• CAMP TAJI, Iraq - Hovering 75 feet above the ground, 1st Lt. Dennis Edwards, from Baton Rouge, La., the forward support medevac team leader in Company C, 2nd Battalion, 227th Aviation Regiment, 1st Air Cavalry Brigade, 1st Cavalry Division, U.S. Division - Center, uses his feet to push away from a UH-60 Black hawk helicopter as he is lowered Jan. 21. The medevac company conducted the training to keep the crews certified on the use of a hoist system during flight. (U.S. Army photo by Sgt. Travis Zielinski, 1st ACB, 1st Cav. Div., USD-C)

    leaning out

    CAMP TAJI, Iraq - Hovering 75 feet above the ground, 1st Lt. Dennis Edwards, from Baton Rouge, La., the forward support medevac team leader in Company C, 2nd Battalion, 227th Aviation Regiment, 1st Air Cavalry Brigade, 1st Cavalry Division, U.S...

  • CAMP TAJI, Iraq - A Soldier dangles from a UH-60 Black Hawk helicopter as he is lowered to the ground during a hoist training exercise conducted by Company C, 2nd Battalion, 227th Aviation Regiment, 1st Air Cavalry Brigade, 1st Cavalry Division, U.S. Division - Center Jan. 21. The training was conducted from several different altitudes so the medevac crews could familiarize themselves on hoist operations. (U.S. Army photo by Sgt. Travis Zielinski, 1st ACB, 1st Cav. Div., USD-C).

    Dangling

    CAMP TAJI, Iraq - A Soldier dangles from a UH-60 Black Hawk helicopter as he is lowered to the ground during a hoist training exercise conducted by Company C, 2nd Battalion, 227th Aviation Regiment, 1st Air Cavalry Brigade, 1st Cavalry Division, U.S...

CAMP TAJI - From the ground, it appears a daunting prospect - being hoisted 75 feet in the air to a hovering UH-60 Black Hawk helicopter.
In the face of an emergency medical situation, especially when there is no clear area for aircraft to land, the task becomes a necessity.
These were some of the conditions medevac crew chiefs from 1st Air Cavalry Brigade faced when they undertook hoist training Jan. 21.
Training with hoists is not common in Iraq due to mostly flat surfaces which makes the opportunity to use the hoist valuable, said Chief Warrant Officer Brian Rinck, from Hillsboro, Ore., a standardizations pilot for 1st ACB, 1st Cavalry Division, U.S. Division-Center.
"This training will help us get prepared for an Afghanistan rotation or something like Hurricane Katrina where they commonly use hoists," Rinck said. "It's the last resort we have for getting injured Soldiers and people out of an urban or hilly area where we can't land our aircraft."
For Rinck, keeping the aircraft steady while the victim is hoisted into the aircraft is essential in ensuring safety.
"As far as a pilot's concerned, it's finessing the aircraft and doing your best to hold it at a stable hover without changing the altitude of the aircraft," Rinck explained; "that way, a medic can go down on the hoist, perform any first aid or rescue that's needed and hoist that patient back up into the aircraft."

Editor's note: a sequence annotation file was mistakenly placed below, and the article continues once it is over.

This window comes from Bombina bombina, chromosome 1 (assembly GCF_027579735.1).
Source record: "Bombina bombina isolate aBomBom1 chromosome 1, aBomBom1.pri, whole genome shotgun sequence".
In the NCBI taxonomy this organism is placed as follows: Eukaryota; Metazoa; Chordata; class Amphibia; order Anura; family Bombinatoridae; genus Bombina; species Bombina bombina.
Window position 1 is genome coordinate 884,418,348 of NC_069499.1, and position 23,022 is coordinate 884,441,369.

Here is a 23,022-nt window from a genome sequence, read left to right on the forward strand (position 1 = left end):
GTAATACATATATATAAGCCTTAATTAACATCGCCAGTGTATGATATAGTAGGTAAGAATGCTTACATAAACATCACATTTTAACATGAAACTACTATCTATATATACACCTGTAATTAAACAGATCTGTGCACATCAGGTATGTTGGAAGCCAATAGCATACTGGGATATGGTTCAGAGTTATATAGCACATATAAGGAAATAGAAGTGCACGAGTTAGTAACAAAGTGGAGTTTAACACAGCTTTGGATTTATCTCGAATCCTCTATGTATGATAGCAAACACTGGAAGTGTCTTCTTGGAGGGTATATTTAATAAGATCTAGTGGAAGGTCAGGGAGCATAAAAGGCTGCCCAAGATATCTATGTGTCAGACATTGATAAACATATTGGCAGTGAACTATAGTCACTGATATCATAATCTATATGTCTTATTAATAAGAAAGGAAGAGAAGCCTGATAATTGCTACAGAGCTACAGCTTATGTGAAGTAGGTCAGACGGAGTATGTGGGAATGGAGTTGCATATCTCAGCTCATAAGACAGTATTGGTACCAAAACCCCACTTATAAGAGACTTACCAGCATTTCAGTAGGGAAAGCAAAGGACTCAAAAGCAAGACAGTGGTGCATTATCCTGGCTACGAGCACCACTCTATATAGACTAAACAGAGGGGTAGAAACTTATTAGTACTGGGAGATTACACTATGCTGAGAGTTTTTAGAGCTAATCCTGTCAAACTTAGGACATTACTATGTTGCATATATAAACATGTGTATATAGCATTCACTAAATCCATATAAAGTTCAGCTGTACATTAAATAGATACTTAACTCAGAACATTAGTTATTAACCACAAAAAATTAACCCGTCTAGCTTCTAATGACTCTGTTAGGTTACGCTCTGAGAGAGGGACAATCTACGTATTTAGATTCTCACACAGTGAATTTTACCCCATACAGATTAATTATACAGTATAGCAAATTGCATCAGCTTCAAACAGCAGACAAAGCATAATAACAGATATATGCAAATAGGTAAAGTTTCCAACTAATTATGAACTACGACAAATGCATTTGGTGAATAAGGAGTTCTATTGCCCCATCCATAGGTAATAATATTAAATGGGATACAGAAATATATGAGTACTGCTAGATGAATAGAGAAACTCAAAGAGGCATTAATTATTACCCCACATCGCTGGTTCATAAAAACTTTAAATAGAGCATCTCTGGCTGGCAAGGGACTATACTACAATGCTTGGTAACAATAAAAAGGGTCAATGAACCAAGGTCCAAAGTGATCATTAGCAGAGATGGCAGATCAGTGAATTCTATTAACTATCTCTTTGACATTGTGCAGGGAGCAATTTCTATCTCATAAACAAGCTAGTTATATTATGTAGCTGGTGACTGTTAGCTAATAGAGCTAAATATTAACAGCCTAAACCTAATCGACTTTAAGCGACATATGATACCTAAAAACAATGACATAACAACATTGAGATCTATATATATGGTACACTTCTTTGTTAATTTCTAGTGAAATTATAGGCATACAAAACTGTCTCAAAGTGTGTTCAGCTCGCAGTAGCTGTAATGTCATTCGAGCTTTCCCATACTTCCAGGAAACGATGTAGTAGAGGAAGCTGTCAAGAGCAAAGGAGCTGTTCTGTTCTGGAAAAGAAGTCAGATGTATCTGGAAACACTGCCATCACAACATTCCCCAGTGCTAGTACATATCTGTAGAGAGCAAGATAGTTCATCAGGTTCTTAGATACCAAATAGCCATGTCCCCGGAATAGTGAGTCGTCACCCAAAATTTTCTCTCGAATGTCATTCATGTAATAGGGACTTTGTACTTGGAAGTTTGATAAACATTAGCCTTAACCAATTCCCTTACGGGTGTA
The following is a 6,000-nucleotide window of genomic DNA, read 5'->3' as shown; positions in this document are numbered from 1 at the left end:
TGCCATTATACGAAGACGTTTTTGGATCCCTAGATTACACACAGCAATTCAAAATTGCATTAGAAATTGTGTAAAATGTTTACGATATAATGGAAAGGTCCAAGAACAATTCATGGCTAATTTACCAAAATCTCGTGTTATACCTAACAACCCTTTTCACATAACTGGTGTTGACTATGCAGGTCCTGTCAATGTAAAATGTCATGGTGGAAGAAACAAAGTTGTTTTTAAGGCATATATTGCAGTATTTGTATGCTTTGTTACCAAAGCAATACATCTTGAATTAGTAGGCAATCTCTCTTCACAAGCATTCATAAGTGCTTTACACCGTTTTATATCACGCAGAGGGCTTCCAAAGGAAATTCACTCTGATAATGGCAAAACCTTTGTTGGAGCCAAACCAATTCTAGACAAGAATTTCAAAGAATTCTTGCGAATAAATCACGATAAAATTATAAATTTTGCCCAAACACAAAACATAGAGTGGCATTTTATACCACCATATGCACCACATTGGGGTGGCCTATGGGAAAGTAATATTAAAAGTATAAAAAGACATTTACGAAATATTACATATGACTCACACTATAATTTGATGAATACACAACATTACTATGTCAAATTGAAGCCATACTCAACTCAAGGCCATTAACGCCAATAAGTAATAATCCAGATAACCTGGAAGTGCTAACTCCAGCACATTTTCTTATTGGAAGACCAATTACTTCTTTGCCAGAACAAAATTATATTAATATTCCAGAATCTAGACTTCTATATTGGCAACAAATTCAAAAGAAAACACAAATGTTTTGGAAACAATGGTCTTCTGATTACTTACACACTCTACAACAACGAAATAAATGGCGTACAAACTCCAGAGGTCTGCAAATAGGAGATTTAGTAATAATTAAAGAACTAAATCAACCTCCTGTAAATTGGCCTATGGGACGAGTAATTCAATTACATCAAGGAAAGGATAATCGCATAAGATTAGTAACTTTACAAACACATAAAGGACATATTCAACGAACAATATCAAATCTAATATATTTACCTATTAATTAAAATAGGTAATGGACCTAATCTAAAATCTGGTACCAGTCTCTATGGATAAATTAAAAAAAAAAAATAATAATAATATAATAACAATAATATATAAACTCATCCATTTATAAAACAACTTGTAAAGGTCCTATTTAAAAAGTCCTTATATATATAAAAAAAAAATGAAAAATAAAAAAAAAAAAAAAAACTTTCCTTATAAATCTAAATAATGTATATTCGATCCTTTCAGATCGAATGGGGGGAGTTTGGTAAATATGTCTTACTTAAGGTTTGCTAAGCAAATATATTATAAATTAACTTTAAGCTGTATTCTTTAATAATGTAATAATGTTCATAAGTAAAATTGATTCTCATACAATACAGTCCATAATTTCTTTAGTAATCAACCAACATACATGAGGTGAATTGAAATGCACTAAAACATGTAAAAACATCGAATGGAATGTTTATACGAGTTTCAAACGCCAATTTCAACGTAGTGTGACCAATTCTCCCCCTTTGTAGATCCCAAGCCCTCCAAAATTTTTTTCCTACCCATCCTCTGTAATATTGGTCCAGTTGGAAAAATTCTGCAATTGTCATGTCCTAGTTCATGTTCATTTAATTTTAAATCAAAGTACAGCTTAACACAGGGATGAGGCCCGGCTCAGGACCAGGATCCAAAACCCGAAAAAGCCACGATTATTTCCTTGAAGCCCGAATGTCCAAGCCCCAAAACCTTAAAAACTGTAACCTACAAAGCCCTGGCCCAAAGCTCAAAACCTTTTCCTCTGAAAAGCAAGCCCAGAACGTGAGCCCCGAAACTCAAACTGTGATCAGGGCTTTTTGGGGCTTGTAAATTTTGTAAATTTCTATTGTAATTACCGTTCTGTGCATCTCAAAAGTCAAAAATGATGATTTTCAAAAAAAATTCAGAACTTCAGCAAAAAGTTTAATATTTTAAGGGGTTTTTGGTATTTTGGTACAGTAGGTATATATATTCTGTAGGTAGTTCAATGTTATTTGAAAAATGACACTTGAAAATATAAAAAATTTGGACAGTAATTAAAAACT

Rinck said finding accurate terrain to train on is important in maintaining a stable platform, with varying heights used for different scenarios.
"We'll train with a block at 50 feet to 100 feet and we'll train with a live hoist at 25 and 75 feet," Rinck said. "Once you're at the 75 foot level, the aerodynamic conditions of the aircraft improve and make it more stable."
Having not been in an emergency situation where the hoist is required, Rinck said attention to detail during the training was vital.
"It goes through your mind that not only do you have to keep the aircraft level, but there's also a live person out there going down that hoist," he said. "Everyone has to know what is going on in the aircraft, both front and back."
Overseeing the training was Staff Sgt. Luis Torres, from Las Cruces, N.M., a Black Hawk crew chief from Co. C, 2-227th, 1st ACB - in the same company as Rinck - who said he wanted to ensure the correct standards were met for using the hoist.
"The hoist is one of our missions as a medevac unit, so you need to be able to train people to use it in case we have to extract someone in area we can't land the aircraft," Torres said. "It's a crucial part of our job so I have to make sure everyone's capable of not just riding the hoist, but operating it."
As part of the training, Torres said he would be responsible for lowering the medic down to the site and recovering both medic and patient.
"With the wind changing, there will a lot of drifting left to right, so we have to call in the corrections of which way the pilot has to move the aircraft," Torres said.
If called upon to administer hoist training, there is no room for error. Timing is of the essence.
"It can't be prolonged and has to be done as fast as possible," Torres said. "At the same time, you don't want to rush in and get anyone hurt, so it's a balance you have to find. It's all about keeping things fast, but keeping them safe."

Page last updated Mon January 25th, 2010 at 08:54